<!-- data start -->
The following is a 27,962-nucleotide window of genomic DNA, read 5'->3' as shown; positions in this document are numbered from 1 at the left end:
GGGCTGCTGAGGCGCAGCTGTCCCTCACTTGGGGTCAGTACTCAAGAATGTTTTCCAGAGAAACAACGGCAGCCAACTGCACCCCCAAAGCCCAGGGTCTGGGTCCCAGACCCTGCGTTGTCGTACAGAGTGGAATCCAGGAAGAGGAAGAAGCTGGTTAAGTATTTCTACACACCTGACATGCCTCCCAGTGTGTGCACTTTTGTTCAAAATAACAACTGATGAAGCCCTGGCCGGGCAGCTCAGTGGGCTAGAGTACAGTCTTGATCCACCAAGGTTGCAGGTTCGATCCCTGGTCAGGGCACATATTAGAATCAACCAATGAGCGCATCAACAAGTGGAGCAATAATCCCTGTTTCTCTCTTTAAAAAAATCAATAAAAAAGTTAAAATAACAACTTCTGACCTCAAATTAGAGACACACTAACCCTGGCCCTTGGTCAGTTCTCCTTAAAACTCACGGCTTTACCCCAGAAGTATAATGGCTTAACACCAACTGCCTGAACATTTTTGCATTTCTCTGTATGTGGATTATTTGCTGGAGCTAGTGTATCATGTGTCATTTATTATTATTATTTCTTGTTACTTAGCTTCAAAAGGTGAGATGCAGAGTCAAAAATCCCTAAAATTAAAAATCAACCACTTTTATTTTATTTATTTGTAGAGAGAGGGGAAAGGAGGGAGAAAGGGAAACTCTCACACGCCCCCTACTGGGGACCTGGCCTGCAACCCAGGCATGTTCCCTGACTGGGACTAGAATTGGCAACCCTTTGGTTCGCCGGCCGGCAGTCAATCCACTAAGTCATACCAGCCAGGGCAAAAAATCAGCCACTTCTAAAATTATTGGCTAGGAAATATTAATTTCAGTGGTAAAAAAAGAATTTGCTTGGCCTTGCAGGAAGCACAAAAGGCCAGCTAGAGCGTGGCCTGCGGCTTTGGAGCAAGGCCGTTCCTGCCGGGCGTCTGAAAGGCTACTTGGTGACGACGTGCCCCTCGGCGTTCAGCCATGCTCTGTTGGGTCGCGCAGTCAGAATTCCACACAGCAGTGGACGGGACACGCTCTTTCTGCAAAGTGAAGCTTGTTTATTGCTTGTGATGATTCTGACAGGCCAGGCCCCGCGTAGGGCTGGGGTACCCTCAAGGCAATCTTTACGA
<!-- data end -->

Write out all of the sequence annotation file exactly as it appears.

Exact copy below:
The following is a 27,962-nucleotide window of genomic DNA, read 5'->3' as shown; positions in this document are numbered from 1 at the left end:
GGGCTGCTGAGGCGCAGCTGTCCCTCACTTGGGGTCAGTACTCAAGAATGTTTTCCAGAGAAACAACGGCAGCCAACTGCACCCCCAAAGCCCAGGGTCTGGGTCCCAGACCCTGCGTTGTCGTACAGAGTGGAATCCAGGAAGAGGAAGAAGCTGGTTAAGTATTTCTACACACCTGACATGCCTCCCAGTGTGTGCACTTTTGTTCAAAATAACAACTGATGAAGCCCTGGCCGGGCAGCTCAGTGGGCTAGAGTACAGTCTTGATCCACCAAGGTTGCAGGTTCGATCCCTGGTCAGGGCACATATTAGAATCAACCAATGAGCGCATCAACAAGTGGAGCAATAATCCCTGTTTCTCTCTTTAAAAAAATCAATAAAAAAGTTAAAATAACAACTTCTGACCTCAAATTAGAGACACACTAACCCTGGCCCTTGGTCAGTTCTCCTTAAAACTCACGGCTTTACCCCAGAAGTATAATGGCTTAACACCAACTGCCTGAACATTTTTGCATTTCTCTGTATGTGGATTATTTGCTGGAGCTAGTGTATCATGTGTCATTTATTATTATTATTTCTTGTTACTTAGCTTCAAAAGGTGAGATGCAGAGTCAAAAATCCCTAAAATTAAAAATCAACCACTTTTATTTTATTTATTTGTAGAGAGAGGGGAAAGGAGGGAGAAAGGGAAACTCTCACACGCCCCCTACTGGGGACCTGGCCTGCAACCCAGGCATGTTCCCTGACTGGGACTAGAATTGGCAACCCTTTGGTTCGCCGGCCGGCAGTCAATCCACTAAGTCATACCAGCCAGGGCAAAAAATCAGCCACTTCTAAAATTATTGGCTAGGAAATATTAATTTCAGTGGTAAAAAAAGAATTTGCTTGGCCTTGCAGGAAGCACAAAAGGCCAGCTAGAGCGTGGCCTGCGGCTTTGGAGCAAGGCCGTTCCTGCCGGGCGTCTGAAAGGCTACTTGGTGACGACGTGCCCCTCGGCGTTCAGCCATGCTCTGTTGGGTCGCGCAGTCAGAATTCCACACAGCAGTGGACGGGACACGCTCTTTCTGCAAAGTGAAGCTTGTTTATTGCTTGTGATGATTCTGACAGGCCAGGCCCCGCGTAGGGCTGGGGTACCCTCAAGGCAATCTTTACGA